Tanya (blakdove) wrote in rate_my_stitch,
Tanya
blakdove
rate_my_stitch

Ethically made beads

DISCLAIMER: This is a post about BEADING, which is my main craft. I think it's important to get the info out, so I'm posting it here as well, even though I know that most people here do not bead. BUT, many of the same things are true for how fabric is made, as well as thread and yarn and such, so I still think it's important to get the word on this out. If you think this post is inappropriate, please let me know and I'll remove it. Thanks for your understanding :)

Dear beaders,

You've probably all heard of how most of the clothes and many of the household items we use in the Western world come from sweatshops in China, India, South America, and other countries.

Well, unfortunately, the same is also true for beads. While many of the lovely beads we use today come from countries or manufacturers that have good working conditions and treat their workers fairly, many, many other beads are made under hazardous working conditions, and their makers do not receive a living wage.


Such beads include most gemstone beads (much to my dismay, as I absolutely love them), which, although mined all over the world, are mostly carved in China, Hong Kong, and India, where workers work very long hours with minimal compensation and pay. In addition, carving gemstones is dirty, dusty work, and since workers are not protected from this dust, they inhale it and many develop the disease silicosis, which can be very disabling. Again, pay is minimal and there is no medical care provided, so this is a serious problem. Also, many glass beads made in China and India are made under similarly horrifying conditions with similarly horrifying consequences.

Now, the good news is that many beads are made under humane conditions. For example, Austrian crystals (Swarovski particularly) are made in factories where workers are paid fair wages, have access to company benefits, and work under safe conditions. The same goes for Japanese beads and seedbeads. Czech pressed glass beads, polished beads, and seedbeads are also relatively humanely made. While working conditions in the Czech republic are not ideal, the workers are paid fair wages, often work in their own small factories, and have at least some standards of protection.

I did not write this post to make anyone feel guilty. I just wanted to get the word out. I was not aware of these problems until someone brought them up with me, and I think the vast majority of beaders are the same way. None of us want anyone else to suffer for our craft, but most of us don't know about these problems. And, because so many of us don't know about this, alot of bead suppliers continue to purchase their beads from places that do not have fair employment factories.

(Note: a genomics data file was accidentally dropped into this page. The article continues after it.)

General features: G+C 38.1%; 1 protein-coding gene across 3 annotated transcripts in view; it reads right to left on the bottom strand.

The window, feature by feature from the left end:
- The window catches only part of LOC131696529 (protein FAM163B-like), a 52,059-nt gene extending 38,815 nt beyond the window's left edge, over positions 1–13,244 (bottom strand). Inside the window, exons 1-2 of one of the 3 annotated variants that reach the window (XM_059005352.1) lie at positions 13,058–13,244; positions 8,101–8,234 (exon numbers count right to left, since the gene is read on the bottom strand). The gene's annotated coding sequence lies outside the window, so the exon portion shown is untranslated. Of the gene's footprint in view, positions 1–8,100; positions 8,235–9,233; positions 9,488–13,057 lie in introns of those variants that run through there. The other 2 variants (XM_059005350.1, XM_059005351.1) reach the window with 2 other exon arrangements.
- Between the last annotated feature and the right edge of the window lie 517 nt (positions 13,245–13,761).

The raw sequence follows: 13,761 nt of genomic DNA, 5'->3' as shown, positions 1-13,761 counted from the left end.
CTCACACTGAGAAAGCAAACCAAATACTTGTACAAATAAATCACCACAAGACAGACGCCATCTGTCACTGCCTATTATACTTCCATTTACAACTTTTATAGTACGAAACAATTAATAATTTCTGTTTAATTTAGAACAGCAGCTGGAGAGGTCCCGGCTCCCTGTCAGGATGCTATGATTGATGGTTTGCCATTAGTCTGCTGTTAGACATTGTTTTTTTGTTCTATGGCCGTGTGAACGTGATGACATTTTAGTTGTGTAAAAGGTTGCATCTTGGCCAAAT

As a beader, I have made a promise to myself to only buy ethically made beads, and to write to suppliers asking them to carry more such beads. This is kinda sad, because I really love gemstones -- but I hate the thought of someone else suffering to make them. I also wouldn't mind paying more for beads that are ethically made. Of course, I can't expect any other beaders (especially those whose livelihood depends on beading) to do the same, but please be aware of where your beads are coming from. Ask your suppliers where the beads are coming from and if they know what the working conditions are. Let your buyers know when you used ethically made beads -- it spreads awareness, and, hey, it's a nice little hook for you to have, too :)

This is a really widespread problem, and I think that the only way to do anything about it is to have widespread awareness, so please, be aware.

Once again, this wasn't written to make anyone feel bad or guilty or to get anyone to stop beading or to stop using a particular kind of beads, or to boycott any specific company, but just to raise awareness. What you choose to do with this information is your choice only, and it's the choice that is right for you no matter what you decide to do, but I think that greater information leads to better choices.

And, if you have any questions, feel free to post them here, or visit ethicalcrafters. The community has alot of publically available information on working conditions in many countries, as well as some stores that sell all or mostly ethically made beads.

I apologize in advance for the cross-posting, but, again, I really want to get the word out there!

Thanks for your time.
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